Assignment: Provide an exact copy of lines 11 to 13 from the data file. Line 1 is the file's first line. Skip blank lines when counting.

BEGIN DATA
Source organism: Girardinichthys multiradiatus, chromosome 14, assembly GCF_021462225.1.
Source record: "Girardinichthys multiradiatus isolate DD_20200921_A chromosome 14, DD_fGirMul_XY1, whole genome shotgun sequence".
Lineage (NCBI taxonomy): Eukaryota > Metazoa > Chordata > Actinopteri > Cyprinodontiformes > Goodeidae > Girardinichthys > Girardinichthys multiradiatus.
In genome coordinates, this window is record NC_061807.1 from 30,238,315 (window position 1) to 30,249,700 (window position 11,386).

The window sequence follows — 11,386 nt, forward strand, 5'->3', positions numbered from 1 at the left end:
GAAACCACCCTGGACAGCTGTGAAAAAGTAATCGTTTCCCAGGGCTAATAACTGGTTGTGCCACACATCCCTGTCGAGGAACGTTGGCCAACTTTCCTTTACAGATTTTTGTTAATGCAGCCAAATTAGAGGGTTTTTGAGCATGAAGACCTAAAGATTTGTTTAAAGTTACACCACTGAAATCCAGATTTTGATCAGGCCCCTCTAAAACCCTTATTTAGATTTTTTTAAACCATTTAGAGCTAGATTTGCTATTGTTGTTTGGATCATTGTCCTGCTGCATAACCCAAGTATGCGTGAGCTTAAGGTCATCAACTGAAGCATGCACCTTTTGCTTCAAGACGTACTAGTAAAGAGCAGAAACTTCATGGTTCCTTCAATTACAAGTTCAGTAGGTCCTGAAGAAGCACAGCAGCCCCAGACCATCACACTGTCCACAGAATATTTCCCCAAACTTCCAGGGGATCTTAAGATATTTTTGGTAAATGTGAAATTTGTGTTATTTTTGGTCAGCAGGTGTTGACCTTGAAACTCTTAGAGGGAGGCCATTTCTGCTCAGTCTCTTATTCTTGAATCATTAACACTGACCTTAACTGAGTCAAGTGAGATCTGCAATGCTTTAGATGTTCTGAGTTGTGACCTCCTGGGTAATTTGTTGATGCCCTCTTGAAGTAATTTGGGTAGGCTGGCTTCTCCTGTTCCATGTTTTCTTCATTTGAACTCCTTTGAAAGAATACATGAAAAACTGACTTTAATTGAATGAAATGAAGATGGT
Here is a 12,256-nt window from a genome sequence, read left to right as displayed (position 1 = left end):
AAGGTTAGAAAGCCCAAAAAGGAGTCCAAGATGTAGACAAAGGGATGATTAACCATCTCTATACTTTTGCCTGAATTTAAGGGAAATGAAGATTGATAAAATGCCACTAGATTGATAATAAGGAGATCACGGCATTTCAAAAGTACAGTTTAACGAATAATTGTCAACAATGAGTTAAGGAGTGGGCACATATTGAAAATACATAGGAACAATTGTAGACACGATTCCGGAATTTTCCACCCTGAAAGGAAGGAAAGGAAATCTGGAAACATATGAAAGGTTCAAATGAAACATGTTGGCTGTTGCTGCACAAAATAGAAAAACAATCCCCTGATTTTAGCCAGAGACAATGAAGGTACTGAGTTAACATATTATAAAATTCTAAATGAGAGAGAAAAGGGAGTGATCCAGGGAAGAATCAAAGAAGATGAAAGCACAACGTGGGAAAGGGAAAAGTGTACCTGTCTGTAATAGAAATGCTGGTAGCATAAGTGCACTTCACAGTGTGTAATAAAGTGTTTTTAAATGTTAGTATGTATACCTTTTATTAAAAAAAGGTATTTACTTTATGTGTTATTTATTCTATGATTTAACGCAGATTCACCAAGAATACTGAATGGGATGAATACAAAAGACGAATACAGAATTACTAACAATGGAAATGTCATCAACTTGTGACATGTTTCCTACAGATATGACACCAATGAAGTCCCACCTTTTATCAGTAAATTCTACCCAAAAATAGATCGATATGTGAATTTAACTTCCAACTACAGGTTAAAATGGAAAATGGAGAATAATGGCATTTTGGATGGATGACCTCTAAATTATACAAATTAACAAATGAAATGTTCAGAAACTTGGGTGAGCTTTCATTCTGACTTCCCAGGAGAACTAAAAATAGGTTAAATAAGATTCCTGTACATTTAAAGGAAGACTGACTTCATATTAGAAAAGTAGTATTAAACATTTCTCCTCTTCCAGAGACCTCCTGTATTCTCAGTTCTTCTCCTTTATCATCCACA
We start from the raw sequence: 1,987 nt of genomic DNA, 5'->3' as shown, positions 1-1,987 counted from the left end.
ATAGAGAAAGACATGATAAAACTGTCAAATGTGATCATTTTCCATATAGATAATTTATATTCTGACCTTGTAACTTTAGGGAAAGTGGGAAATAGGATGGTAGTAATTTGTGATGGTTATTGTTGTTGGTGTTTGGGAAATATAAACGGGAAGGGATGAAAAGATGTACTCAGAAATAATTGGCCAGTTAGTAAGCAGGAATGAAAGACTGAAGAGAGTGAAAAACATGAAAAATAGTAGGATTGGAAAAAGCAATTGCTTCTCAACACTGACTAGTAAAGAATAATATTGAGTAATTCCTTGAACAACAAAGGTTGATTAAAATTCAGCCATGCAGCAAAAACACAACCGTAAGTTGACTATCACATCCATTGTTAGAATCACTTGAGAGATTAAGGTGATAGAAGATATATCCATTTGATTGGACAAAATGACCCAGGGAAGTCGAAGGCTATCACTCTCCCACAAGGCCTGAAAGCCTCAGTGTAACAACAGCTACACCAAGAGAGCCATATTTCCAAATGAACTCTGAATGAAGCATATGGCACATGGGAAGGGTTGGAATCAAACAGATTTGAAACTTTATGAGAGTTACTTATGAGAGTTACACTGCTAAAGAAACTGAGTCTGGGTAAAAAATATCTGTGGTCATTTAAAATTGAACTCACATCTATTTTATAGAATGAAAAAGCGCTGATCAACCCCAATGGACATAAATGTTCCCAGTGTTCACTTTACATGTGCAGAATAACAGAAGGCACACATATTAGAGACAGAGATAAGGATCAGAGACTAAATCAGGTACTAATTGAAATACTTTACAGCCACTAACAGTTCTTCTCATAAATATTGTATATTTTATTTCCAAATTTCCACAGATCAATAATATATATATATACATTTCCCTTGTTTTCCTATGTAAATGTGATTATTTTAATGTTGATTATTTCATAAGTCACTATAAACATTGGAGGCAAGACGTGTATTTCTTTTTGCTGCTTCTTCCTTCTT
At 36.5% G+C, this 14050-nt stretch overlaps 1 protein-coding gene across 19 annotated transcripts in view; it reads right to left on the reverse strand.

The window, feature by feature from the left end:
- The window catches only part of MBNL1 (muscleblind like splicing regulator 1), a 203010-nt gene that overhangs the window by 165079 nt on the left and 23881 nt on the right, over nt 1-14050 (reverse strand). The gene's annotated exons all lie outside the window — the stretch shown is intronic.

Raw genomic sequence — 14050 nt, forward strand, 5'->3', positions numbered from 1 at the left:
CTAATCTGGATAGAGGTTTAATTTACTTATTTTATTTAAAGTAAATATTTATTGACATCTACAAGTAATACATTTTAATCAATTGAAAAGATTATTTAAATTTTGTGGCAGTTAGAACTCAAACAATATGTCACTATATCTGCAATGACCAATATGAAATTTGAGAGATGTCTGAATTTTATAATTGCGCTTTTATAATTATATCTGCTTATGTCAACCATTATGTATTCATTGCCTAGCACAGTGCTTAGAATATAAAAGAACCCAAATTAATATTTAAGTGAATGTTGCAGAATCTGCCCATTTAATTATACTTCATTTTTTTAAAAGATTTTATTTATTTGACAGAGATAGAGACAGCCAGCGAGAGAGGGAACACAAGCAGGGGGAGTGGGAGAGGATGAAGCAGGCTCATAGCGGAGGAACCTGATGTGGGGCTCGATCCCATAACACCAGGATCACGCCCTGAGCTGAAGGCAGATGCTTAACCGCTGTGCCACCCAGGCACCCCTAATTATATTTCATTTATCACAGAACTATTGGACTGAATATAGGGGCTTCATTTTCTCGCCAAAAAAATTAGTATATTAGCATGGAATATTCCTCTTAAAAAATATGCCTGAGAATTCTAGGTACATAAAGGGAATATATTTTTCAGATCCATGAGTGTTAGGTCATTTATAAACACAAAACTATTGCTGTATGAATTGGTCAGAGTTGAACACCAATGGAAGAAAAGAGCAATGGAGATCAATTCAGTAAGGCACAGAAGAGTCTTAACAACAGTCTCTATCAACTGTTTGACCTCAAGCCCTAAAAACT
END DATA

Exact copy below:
At 36.5% G+C, this 14050-nt stretch overlaps 1 protein-coding gene across 19 annotated transcripts in view; it reads right to left on the reverse strand.

The window, feature by feature from the left end:
- The window catches only part of MBNL1 (muscleblind like splicing regulator 1), a 203010-nt gene that overhangs the window by 165079 nt on the left and 23881 nt on the right, over nt 1-14050 (reverse strand). The gene's annotated exons all lie outside the window — the stretch shown is intronic.